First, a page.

My wife and I double-dated with them a number of times. On walks after dinner, the ladies would drop back, leaving us guys to sort things out. Later, she and I concluded with irony that if this pair were going to stay married, they’d need to start fighting.
He was a pleaser, offering grace at the expense of truth. Afraid of making things worse, he’d become a house servant, adjusting and appeasing from room to room. Picture it like a form of relational tai-chi. When she attacked, he’d simply smile and step aside–she’d miss him completely. She was trying to find her husband.
Emmerson Eggerichs in his book, Love and Respect says that women usually confront to connect, not to control. As a couple, they were missing the connection.
When someone keeps stepping on your toe and you pretend it doesn’t hurt, eventually you damage trust. This woman could not get to know and trust her husband. She wondered what he really thought but had no access, no sense of what he really thought about her, warts and all.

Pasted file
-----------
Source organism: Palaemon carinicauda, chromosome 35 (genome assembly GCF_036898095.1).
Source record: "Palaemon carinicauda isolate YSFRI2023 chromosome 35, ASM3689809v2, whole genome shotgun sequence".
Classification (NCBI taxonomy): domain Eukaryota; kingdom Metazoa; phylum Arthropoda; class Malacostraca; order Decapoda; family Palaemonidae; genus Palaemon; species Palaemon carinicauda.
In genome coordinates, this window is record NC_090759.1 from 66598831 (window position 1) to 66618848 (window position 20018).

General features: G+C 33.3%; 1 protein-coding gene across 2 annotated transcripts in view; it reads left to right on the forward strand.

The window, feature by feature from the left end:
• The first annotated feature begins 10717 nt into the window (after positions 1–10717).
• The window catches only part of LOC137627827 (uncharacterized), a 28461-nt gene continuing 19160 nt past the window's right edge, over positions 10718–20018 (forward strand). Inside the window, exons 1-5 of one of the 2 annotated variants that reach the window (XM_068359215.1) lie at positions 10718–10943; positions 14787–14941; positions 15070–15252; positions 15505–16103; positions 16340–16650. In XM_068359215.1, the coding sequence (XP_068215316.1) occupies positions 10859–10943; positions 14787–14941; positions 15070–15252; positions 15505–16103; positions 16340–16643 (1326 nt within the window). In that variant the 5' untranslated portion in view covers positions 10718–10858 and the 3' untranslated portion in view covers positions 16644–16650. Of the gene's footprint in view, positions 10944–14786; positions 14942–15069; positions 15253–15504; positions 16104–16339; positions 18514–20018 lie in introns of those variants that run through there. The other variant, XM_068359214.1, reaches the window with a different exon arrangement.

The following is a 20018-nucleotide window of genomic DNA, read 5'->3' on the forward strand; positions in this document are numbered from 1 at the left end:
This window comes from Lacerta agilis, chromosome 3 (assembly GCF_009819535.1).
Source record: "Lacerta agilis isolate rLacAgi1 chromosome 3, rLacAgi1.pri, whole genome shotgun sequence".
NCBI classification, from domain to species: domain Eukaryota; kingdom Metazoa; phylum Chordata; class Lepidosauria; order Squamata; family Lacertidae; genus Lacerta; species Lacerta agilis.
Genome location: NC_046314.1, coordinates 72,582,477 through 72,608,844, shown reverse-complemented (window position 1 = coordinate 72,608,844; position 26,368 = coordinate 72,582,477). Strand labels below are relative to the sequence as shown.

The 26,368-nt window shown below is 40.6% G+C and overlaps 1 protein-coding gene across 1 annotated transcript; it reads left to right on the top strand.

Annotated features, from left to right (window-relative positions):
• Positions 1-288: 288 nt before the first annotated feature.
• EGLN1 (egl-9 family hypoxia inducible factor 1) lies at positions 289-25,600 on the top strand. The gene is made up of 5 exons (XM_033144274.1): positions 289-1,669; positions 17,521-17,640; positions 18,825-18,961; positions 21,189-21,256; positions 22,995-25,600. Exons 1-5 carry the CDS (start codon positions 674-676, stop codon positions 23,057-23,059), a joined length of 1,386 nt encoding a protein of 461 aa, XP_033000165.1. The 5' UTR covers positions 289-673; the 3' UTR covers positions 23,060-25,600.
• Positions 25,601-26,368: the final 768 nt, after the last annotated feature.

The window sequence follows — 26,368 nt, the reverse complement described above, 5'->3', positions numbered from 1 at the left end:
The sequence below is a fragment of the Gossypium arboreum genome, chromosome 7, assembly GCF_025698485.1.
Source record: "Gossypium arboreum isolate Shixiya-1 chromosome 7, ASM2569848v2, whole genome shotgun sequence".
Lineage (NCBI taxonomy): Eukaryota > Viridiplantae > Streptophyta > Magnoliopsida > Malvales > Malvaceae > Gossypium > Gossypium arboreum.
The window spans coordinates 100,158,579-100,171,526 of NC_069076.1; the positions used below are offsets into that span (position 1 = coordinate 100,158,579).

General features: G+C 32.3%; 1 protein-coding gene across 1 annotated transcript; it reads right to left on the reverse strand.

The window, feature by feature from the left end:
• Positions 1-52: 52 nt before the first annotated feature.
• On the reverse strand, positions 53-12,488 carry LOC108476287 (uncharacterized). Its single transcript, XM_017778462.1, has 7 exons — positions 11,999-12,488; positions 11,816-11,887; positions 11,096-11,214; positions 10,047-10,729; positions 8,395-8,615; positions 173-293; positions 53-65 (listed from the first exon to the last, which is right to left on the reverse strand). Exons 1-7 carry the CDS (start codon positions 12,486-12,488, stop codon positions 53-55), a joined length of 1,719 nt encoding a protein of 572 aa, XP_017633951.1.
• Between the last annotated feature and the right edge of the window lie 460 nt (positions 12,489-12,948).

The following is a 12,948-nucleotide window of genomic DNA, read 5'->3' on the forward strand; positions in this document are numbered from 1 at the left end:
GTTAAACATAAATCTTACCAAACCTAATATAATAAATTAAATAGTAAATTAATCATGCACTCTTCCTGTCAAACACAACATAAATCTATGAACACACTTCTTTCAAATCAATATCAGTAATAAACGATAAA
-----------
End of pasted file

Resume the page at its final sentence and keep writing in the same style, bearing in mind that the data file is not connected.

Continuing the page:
The masquerade of unconditional love
Sometimes it’s loving to overlook an offense. We all need space to have a bad day, for example. In the heat of the moment, it’s a good thing to let go of an stray comment. Once emotions have cooled, you can review and repair. However, if you get into a pattern of ignoring an offense at the expense of truth, you can’t say it’s a virtue. Call it what it is: avoidance and fear. It’s peacekeeping at the expense of peacemaking.
Reminds me of a famous prayer by Reinhold Neibuhr:
God, grant me the serenity to accept the things I cannot change,
The courage to change the things I can,
And wisdom to know the difference.
When keeping peace is simply wimping out, sometimes the road to making real peace runs straight through conflict.
“Blessed are the peacemakers, for they will be called children of God” (Matt. 5:9).